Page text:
Did You Know?: The 18th is actually played as a par 5 for Oakland Hills members. To add to the challenge of the course, the hole is played as a par 4 for the professionals. This has provided players with added pressure to score well on a hole that is already known as one of the worlds most challenging finishing holes. Over the years, championships have been won and lost on this picturesque hole. The leader(s) of the PGA Championship will be faced with a daunting task of finishing the race well.
Oakland Hills has been and will remain one of the most challenging tests in golf. The course has gained respect from professional golfers since it first held a major competition, the 1922 Western Open. Upon winning the 1951 U.S. Open with a final round of 67, one of only two sub par rounds for the entire week, Ben Hogan said, I am glad I brought this course, this monster, to its knees. (This is) the greatest test of golf I have ever played and the toughest course. After his 1972 PGA Championship victory, Gary Player said, This is the best and toughest American course I've ever played - it is certainly quite humbling. The course will continue to humble players this week and well into the future.

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    Kim cruises to first win, final Open invite at Deere

    By Will GrayJuly 15, 2018, 9:38 pm

    Following the best week of his professional career, Michael Kim is both a winner on the PGA Tour and the 156th and final player to earn a tee time next week at The Open.

    Kim entered the final round of the John Deere Classic with a five-shot lead, and the former Cal standout removed any lingering doubt about the tournament's outcome with birdies on each of his first three holes. He cruised from there, shooting a bogey-free 66 to finish the week at 27 under and win by eight shots over Francesco Molinari, Joel Dahmen, Sam Ryder and Bronson Burgoon.

    It equals the tournament scoring record and ties for the largest margin of victory on Tour this season, matching Dustin Johnson's eight-shot romp at Kapalua in January and Molinari's margin two weeks ago at the Quicken Loans National.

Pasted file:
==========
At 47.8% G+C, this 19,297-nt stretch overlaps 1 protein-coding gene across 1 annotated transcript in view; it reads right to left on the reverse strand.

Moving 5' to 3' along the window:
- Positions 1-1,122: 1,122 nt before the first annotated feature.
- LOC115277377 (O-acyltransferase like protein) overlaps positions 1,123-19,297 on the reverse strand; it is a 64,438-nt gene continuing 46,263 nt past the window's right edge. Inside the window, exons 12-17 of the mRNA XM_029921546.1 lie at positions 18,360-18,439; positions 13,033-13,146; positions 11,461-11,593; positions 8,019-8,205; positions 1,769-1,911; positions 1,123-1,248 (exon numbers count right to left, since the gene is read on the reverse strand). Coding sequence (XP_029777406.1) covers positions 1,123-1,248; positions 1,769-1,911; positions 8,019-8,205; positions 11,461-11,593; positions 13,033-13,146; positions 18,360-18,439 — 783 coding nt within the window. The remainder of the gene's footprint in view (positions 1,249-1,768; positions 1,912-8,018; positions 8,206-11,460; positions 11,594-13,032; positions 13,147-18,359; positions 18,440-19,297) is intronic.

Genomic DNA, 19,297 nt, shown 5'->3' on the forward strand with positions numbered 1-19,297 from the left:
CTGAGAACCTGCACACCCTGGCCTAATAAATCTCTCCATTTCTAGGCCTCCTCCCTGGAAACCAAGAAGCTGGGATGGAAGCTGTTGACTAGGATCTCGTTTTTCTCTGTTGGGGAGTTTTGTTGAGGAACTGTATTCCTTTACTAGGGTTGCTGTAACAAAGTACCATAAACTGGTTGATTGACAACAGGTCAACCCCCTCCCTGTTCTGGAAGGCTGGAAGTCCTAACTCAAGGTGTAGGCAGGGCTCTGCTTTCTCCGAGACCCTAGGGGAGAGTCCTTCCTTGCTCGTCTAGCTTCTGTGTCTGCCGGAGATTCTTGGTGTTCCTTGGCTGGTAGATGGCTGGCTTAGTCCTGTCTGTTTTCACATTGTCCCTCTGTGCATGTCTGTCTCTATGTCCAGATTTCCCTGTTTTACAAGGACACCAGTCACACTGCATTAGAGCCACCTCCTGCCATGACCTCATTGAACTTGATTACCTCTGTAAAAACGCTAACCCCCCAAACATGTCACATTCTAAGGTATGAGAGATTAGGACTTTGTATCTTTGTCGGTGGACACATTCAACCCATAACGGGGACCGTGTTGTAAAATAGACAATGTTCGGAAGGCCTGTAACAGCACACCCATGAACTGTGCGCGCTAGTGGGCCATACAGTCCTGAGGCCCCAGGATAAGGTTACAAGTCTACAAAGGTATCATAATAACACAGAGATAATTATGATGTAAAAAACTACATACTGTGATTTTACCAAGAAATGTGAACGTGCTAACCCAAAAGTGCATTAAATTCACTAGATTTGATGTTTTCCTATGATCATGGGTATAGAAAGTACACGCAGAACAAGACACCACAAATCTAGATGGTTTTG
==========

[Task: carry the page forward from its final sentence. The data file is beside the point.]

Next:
"Just super thankful," Kim said. "It's been a tough first half of the year. But to be able to finish it out in style like this means a lot."

    Kim, 25, received the Haskins Award as the nation's top collegiate player back in 2013, but his ascent to the professional ranks has been slow. He had only one top-10 finish in 83 starts on Tour entering the week, tying for third at the Safeway Open in October 2016, and had missed the cut each of the last three weeks.

    But the pieces all came together at TPC Deere Run, where Kim opened with 63 and held a three-shot lead after 36 holes. His advantage was trimmed to a single shot during a rain-delayed third round, but Kim returned to the course late Saturday and closed with four straight birdies on Nos. 15-18 to build a five-shot cushion and inch closer to his maiden victory.

    As the top finisher among the top five not otherwise exempt, Kim earned the final spot at Carnoustie as part of the Open Qualifying Series. It will be his first major championship appearance since earning low amateur honors with a T-17 finish at the 2013 U.S. Open at Merion, and he is also now exempt for the PGA Championship and next year's Masters.

    The last player to earn the final Open spot at the Deere and make the cut the following week was Brian Harman, who captured his first career win at TPC Deere Run in 2014 and went on to tie for 26th at Royal Liverpool.

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    Poulter offers explanation in dispute with marshal

    By Will GrayJuly 15, 2018, 6:47 pm

    Ian Poulter took to Twitter to offer an explanation after the Englishman was accused of verbally abusing a volunteer during the third round of the Scottish Open.

    Poulter hooked his drive on the opening hole at Gullane Golf Club into a bush, where Quintin Jardine was working as a marshal. Poulter went on to find the ball, wedge out and make bogey, but the details of the moments leading up to his second shot differ depending on who you ask.

    Jardine wrote a letter to the tournament director that he also turned into a colorfully-titled blog post, accusing Poulter of berating him for not going into the bush "feet first" in search of the ball since Poulter would have received a free drop had his ball been stepped on by an official.